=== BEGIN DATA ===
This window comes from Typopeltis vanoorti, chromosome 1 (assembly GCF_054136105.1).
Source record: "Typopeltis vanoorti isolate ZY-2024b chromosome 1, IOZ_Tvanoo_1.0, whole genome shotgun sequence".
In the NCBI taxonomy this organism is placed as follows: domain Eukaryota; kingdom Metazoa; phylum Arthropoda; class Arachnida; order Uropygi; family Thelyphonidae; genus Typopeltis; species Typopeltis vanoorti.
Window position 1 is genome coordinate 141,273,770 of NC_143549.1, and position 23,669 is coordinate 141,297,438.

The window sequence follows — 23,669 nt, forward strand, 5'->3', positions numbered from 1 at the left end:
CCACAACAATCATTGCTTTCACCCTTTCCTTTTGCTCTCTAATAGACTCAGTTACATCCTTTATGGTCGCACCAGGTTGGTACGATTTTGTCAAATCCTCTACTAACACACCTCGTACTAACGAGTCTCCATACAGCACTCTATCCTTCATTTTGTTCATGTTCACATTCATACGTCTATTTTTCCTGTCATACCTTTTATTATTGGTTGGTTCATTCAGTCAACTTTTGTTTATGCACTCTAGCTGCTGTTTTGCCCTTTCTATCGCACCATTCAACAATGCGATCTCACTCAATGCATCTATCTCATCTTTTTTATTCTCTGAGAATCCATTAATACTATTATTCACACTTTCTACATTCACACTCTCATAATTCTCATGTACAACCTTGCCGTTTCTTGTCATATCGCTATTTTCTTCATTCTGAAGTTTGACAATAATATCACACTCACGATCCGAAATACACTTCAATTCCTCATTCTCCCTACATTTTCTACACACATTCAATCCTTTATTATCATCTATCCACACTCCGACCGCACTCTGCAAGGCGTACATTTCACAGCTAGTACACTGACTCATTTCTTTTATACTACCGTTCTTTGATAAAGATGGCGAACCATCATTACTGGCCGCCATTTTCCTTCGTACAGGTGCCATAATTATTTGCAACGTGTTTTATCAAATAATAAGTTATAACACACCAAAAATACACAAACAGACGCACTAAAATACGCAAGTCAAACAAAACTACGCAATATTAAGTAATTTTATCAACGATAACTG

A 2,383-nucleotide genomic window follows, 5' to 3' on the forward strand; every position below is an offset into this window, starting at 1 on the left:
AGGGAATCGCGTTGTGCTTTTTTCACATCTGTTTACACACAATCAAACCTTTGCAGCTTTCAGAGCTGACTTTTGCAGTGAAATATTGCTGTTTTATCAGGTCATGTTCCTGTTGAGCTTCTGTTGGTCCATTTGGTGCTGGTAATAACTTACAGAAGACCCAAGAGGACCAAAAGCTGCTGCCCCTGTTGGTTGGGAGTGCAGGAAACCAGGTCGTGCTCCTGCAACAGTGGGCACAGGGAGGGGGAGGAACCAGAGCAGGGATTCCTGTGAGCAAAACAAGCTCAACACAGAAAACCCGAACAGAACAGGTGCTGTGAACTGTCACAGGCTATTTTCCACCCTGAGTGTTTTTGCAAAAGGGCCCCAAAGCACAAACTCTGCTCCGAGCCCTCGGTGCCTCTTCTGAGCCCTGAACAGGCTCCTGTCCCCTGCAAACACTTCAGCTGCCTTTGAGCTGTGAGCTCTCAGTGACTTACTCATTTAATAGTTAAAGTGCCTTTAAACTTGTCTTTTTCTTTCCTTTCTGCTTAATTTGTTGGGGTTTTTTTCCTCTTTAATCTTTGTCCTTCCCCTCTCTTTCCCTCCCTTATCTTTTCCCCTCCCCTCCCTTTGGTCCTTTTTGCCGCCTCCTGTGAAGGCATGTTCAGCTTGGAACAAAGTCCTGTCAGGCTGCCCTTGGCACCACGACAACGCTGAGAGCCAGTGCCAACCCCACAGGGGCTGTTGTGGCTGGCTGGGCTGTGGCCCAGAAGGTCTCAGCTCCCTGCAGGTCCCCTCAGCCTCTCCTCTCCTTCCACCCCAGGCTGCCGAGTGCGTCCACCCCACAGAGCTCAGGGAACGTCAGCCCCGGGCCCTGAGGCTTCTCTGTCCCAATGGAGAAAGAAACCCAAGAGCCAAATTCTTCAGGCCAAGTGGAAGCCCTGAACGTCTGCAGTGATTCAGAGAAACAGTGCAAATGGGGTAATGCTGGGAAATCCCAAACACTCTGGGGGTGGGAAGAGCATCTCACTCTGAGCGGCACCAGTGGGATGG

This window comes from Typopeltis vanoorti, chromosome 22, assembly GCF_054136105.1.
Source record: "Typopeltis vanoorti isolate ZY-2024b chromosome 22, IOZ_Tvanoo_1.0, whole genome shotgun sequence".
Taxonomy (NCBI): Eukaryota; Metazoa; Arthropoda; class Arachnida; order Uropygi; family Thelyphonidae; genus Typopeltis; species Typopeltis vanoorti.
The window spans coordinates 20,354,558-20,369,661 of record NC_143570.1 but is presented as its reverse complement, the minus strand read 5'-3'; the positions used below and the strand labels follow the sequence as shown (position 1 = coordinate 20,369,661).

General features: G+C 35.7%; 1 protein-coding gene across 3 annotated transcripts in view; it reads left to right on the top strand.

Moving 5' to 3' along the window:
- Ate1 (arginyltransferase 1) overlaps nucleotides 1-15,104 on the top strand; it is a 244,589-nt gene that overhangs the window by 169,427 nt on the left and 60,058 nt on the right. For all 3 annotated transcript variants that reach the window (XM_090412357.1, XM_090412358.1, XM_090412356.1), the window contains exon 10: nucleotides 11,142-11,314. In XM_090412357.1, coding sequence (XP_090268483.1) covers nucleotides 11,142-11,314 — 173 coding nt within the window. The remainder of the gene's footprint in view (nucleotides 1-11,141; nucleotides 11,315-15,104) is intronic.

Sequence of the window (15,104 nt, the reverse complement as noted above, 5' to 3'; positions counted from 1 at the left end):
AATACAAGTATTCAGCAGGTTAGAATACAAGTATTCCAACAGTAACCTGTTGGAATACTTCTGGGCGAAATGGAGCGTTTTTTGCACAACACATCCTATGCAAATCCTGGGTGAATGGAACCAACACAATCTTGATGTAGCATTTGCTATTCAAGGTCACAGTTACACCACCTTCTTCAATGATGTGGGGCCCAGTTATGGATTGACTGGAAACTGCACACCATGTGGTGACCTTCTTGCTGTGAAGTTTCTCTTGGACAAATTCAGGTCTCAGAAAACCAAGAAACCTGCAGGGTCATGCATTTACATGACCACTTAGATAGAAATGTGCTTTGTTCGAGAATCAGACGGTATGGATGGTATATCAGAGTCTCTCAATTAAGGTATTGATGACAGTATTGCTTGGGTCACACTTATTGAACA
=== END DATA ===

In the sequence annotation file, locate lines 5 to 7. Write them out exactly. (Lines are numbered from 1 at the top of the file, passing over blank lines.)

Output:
The window sequence follows — 23,669 nt, forward strand, 5'->3', positions numbered from 1 at the left end:
CCACAACAATCATTGCTTTCACCCTTTCCTTTTGCTCTCTAATAGACTCAGTTACATCCTTTATGGTCGCACCAGGTTGGTACGATTTTGTCAAATCCTCTACTAACACACCTCGTACTAACGAGTCTCCATACAGCACTCTATCCTTCATTTTGTTCATGTTCACATTCATACGTCTATTTTTCCTGTCATACCTTTTATTATTGGTTGGTTCATTCAGTCAACTTTTGTTTATGCACTCTAGCTGCTGTTTTGCCCTTTCTATCGCACCATTCAACAATGCGATCTCACTCAATGCATCTATCTCATCTTTTTTATTCTCTGAGAATCCATTAATACTATTATTCACACTTTCTACATTCACACTCTCATAATTCTCATGTACAACCTTGCCGTTTCTTGTCATATCGCTATTTTCTTCATTCTGAAGTTTGACAATAATATCACACTCACGATCCGAAATACACTTCAATTCCTCATTCTCCCTACATTTTCTACACACATTCAATCCTTTATTATCATCTATCCACACTCCGACCGCACTCTGCAAGGCGTACATTTCACAGCTAGTACACTGACTCATTTCTTTTATACTACCGTTCTTTGATAAAGATGGCGAACCATCATTACTGGCCGCCATTTTCCTTCGTACAGGTGCCATAATTATTTGCAACGTGTTTTATCAAATAATAAGTTATAACACACCAAAAATACACAAACAGACGCACTAAAATACGCAAGTCAAACAAAACTACGCAATATTAAGTAATTTTATCAACGATAACTG

A 2,383-nucleotide genomic window follows, 5' to 3' on the forward strand; every position below is an offset into this window, starting at 1 on the left: